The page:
Graduation Date

Fall 12-20-2019

Document Type


Degree Name

Doctor of Philosophy (PhD)


Pharmaceutical Sciences

First Advisor

Ram I. Mahato


Type 1 diabetes is one of the most challenging chronic autoimmune diseases. The destruction and dysfunction of insulin-secreting β cells are the results of inflammatory infiltration and the synergistic effect of multiple immune cells. The aim of this dissertation is to develop novel and reliable therapeutic approaches to advance the treatment of T1D: including chemical modification of a broad-spectrum immunosuppressant, co-application of small molecule based immune intervention and siRNA based β cell preservative therapy, and administration of a PI3K-δ/γ dual inhibitor to specifically target immune cells, utilizing synthetic polymeric micelles or natural produced multi-functional exosomes derived from human bone marrow mesenchymal stem cells (hBMSCs).

Chapter 1 is a comprehensive overview of the background, pathogenesis, current and advanced therapeutic strategies of T1D. At the end of the chapter, questions and future perspectives are raised, which may shed light on the future development and clinical translation of T1D treatment.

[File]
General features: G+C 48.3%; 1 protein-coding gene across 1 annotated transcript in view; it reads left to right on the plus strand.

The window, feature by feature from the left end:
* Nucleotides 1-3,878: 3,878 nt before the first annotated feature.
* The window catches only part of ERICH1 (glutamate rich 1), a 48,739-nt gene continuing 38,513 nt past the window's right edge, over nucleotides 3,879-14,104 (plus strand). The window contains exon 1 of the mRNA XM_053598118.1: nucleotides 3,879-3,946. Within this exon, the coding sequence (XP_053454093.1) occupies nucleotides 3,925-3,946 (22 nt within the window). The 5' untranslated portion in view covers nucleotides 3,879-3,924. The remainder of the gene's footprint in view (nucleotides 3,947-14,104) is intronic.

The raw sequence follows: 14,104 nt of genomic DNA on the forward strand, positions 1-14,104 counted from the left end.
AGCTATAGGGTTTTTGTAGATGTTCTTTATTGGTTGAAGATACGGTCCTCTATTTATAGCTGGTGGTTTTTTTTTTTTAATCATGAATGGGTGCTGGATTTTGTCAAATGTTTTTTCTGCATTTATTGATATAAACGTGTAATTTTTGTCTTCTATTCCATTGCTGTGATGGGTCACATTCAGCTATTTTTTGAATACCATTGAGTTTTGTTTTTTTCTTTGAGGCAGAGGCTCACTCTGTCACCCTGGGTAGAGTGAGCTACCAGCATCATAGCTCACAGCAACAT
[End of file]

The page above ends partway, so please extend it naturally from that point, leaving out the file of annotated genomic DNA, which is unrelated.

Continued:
Chapter 2 describes the chemical modification of a broad-spectrum immunosuppressant mycophenolic acid by conjugating to quinic acid, which exhibits potent anti-inflammatory effect, via amide bonds to attenuate the non-specific toxicity while maintaining therapeutic efficacy. The resultant compound MQ4 may be a novel promising immunosuppressant to minimize immune rejection after islet transplantation.

Chapter 3 utilized cationic copolymers to co-deliver sunitinib, a tyrosine kinase inhibitor, and siRNA against Alox15 which is crucial for T1D pathogenesis by generating toxic and inflammatory lipids/ROS, to reverse the new-onset of T1D in a NOD mouse model. The encouraging results demonstrated the reliability and safety of this approach in the field of T1D.

Chapter 4 explored the therapeutic role of a novel PI3K-δ/γ dual inhibitor IPI-145, which specifically targeted immune cells, and the transportation potential as well as the trophic function of hBMSC-derived exosomes, which hypothetically carrying intrinsic immunoregulatory ability, paracrine effect, and migration tendency to inflamed pancreatic islets, for T1D treatment.

Chapter 5 is the summary of key findings of each chapter, and the discussion of the remaining concerns and future directions.